The report’s claims about taxes and migration fly in the face of much published academic research showing that in fact taxes have very little influence on interstate migration. The claims that the flat tax would result in substantial economic gains to the state are highly suspect.

Finally, the group’s argument rests on discredited assumptions about Iowa’s so-called “business climate” and ignores the fact that Iowa already is very — perhaps overly — friendly to business. The plan places a great deal of weight on the Tax Foundation rankings, which have been thoroughly debunked. The author could have consulted more credible rankings of business climate, such as the Anderson Economic Group (which places Iowa 20th best, with below-average business taxes) or Ernst and Young, which has Iowa 28th, with an effective rate equal to the national average.

In short, the plan focuses mostly on a perception about Iowa taxes, a perception that is inaccurate but is cultivated by anti-tax forces, rather than ways to improve the stability and sustainability of funding for the critical public services on which all Iowans depend.

2010-PFw5464Posted by Peter Fisher, Research Director of the Iowa Policy Project

 


Iowa Cannot Afford Another Wasteful Business Tax Break

Posted October 13th, 2015 to Blog

2010-PFw5464Statement by Peter Fisher, Research Director, The Iowa Policy Project, before the Administrative Rules Review Committee

October 13, 2015

The administration’s proposal to create new sales tax exemptions for Iowa businesses is unnecessary, expensive and counterproductive. The state can ill afford another tax break that will harm essential state services while producing little or no economic benefit.

Iowa business taxes are already quite competitive

  • The most recent study of state and local taxes on business as a percent of state GDP by Ernst and Young and the Council on State Taxation shows that Iowa taxes business at 4.7 percent of GDP, exactly the same as the national average. Iowa ranks right in the middle of the pack.
  • A study by Anderson Economic Group in 2015 calculated state and local taxes on business as a percent of pre-tax profits and found Iowa’s effective tax rate to be 8.7 percent, which placed it 32nd among the states, below the national average.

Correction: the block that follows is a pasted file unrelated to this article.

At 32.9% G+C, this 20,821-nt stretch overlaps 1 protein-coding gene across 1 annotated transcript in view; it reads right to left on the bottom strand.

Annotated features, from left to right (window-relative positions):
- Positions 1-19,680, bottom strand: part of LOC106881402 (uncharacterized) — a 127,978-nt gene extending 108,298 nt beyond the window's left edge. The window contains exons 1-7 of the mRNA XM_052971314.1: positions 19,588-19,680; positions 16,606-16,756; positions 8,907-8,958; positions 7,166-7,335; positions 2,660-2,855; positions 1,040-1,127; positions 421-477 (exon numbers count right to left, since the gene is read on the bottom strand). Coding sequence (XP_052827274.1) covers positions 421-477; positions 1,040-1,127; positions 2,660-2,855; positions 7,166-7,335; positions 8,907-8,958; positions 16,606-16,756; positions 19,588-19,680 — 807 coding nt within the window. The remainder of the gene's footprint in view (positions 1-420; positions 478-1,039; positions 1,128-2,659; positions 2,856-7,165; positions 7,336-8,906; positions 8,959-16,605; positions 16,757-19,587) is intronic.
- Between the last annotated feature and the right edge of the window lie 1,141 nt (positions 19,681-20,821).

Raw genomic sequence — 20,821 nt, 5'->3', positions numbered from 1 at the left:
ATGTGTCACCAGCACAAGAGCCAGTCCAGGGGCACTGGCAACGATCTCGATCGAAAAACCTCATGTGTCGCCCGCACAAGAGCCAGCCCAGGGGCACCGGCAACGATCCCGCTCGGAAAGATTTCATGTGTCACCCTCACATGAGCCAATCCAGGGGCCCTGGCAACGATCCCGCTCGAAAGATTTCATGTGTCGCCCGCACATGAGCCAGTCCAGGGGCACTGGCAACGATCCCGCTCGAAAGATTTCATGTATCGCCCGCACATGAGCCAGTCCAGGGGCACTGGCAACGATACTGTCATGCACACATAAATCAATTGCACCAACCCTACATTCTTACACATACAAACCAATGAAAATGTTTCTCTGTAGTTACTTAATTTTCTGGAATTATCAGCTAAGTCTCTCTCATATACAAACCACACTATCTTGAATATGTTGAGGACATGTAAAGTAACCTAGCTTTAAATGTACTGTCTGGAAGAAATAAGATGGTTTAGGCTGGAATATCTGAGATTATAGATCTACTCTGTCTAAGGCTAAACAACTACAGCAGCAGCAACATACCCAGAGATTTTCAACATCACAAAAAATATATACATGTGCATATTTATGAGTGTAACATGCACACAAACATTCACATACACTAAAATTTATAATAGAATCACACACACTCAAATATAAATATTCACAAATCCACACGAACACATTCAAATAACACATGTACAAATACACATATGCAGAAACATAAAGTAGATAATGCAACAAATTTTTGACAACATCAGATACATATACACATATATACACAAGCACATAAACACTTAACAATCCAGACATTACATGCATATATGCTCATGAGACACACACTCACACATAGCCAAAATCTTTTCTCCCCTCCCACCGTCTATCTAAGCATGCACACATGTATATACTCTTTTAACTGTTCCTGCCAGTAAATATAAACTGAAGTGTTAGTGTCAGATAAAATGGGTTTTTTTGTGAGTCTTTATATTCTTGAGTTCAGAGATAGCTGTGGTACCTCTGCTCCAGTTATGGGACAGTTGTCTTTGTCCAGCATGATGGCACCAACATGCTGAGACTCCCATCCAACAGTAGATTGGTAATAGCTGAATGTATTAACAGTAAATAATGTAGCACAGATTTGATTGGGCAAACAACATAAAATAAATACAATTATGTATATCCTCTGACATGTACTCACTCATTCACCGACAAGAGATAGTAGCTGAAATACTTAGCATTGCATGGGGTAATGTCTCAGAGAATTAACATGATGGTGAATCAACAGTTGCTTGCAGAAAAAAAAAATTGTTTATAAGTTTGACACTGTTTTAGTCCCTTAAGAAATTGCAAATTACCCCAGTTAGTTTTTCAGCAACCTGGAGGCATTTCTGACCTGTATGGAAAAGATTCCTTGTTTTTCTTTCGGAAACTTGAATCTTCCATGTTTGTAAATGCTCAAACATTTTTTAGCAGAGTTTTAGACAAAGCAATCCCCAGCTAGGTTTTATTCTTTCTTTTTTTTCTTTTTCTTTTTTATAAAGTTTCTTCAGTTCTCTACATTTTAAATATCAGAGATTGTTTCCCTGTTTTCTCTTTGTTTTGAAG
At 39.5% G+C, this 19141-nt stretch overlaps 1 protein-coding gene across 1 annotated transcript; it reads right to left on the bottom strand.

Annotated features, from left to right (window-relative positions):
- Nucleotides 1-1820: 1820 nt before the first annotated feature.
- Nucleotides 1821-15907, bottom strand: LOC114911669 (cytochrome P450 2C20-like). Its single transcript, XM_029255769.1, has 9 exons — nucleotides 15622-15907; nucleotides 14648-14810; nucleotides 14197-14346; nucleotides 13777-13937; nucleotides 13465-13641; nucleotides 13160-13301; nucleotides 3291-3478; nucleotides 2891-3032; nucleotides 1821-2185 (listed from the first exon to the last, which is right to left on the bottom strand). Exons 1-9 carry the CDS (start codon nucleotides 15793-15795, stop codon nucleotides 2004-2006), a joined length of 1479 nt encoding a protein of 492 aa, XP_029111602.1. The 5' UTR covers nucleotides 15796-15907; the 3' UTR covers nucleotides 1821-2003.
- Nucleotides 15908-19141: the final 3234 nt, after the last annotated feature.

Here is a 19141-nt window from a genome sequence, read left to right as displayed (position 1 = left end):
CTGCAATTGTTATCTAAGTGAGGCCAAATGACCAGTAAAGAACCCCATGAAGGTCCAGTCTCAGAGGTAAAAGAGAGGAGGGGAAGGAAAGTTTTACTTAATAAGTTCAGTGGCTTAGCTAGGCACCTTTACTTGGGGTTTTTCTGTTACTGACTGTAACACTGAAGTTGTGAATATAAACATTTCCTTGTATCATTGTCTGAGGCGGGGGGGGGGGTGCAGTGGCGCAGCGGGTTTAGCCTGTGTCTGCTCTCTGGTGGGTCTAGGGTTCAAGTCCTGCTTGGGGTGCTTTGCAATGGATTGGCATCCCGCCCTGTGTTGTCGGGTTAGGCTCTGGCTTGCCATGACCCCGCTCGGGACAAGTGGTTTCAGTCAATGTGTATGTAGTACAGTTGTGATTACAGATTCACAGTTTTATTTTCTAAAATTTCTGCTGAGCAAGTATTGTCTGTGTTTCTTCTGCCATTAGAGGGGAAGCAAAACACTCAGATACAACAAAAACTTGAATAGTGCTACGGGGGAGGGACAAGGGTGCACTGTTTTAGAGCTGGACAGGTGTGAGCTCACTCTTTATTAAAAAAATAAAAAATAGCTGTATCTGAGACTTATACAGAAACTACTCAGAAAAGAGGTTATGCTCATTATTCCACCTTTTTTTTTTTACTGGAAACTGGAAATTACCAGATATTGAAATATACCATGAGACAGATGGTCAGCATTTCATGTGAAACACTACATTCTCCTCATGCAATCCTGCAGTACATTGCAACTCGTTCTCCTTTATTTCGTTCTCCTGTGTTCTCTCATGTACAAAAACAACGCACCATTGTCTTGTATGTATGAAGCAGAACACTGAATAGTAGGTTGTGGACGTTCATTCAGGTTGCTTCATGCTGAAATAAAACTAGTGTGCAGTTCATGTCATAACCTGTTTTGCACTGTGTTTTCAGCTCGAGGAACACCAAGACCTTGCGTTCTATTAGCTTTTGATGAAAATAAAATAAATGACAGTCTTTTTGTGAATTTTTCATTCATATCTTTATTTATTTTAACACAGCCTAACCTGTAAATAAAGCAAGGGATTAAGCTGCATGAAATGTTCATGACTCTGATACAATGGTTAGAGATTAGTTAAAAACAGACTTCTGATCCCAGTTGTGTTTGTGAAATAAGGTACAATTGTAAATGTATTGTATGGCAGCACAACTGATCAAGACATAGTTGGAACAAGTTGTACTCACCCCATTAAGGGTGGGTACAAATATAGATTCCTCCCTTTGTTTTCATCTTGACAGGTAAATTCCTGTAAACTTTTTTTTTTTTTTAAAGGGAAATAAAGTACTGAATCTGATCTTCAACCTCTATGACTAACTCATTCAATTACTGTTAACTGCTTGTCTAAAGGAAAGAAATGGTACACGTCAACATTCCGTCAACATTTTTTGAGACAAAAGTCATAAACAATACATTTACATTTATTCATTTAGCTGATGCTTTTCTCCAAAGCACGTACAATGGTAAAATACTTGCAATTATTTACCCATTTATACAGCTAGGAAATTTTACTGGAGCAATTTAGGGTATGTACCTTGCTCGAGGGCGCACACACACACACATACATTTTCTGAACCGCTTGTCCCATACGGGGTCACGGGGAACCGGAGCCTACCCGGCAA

State and local taxes have little effect on business location decisions

  • State and local taxes are less than two percent of total costs for the average corporation. As a result, even large cuts in state taxes are unlikely to have an effect on the investment and location decisions of businesses, which are driven by more significant factors such as labor, transportation, and energy costs, and access to markets and suppliers.

Enacting a subsidy through administrative rules guarantees complete absence of evaluation and accountability

  • While the sales tax break has been promoted as an economic development incentive, creating it by administrative rule eliminates even the minimal level of accountability established by the Legislature for the periodic review of tax credits. There will be no review, no evaluation of its effectiveness, not even an annual accounting of its cost.

Tax breaks erode support for public investments in our future

  • The proliferation of tax incentives and business tax cuts over the past two decades has resulted in several hundred million dollars each year cut from the state budget. This has undermined the state’s ability to support quality education, from pre-school through public colleges and universities, which in the long run will have serious consequences for state economic growth and prosperity.

Big ‘Oops’ for tax-cutters in school vetoes

Posted July 15th, 2015 to Blog

Governor Branstad’s vetoes of “one-time” funding pose “ongoing” and “recurring” problems for a major and ill-advised proposal by his allies to restructure personal income taxes in Iowa.

And they should.

During the last session, while lawmakers and the Governor were telling schools the state could not afford more than a 1.25 percent increase in per-pupil school aid, a group in the House was pushing a plan to let individuals choose a “flat” income tax rate option. In other words, figure your taxes under the current rate structure, then compare it to the flat rate, and choose which one costs you less.

It benefits primarily the wealthy, and it costs big money. There is no upside.

We have seen such a proposal in the past, and we are virtually guaranteed to see it again in some form in 2016. Not only does it compound fairness issues in Iowa’s tax structure, but it loses hundreds of millions of dollars in revenue, year after year, that Iowa legislators and the Governor have been telling us we cannot afford to lose.

Its supporters cannot avoid that contradiction, given their obsession this year about not letting a surplus — and a sustained one at that — be used for “ongoing” or “recurring” expenses on grounds they were not “sustainable.” Those are the grounds for the Governor’s vetoes of one-time funds for local schools, community colleges and state universities.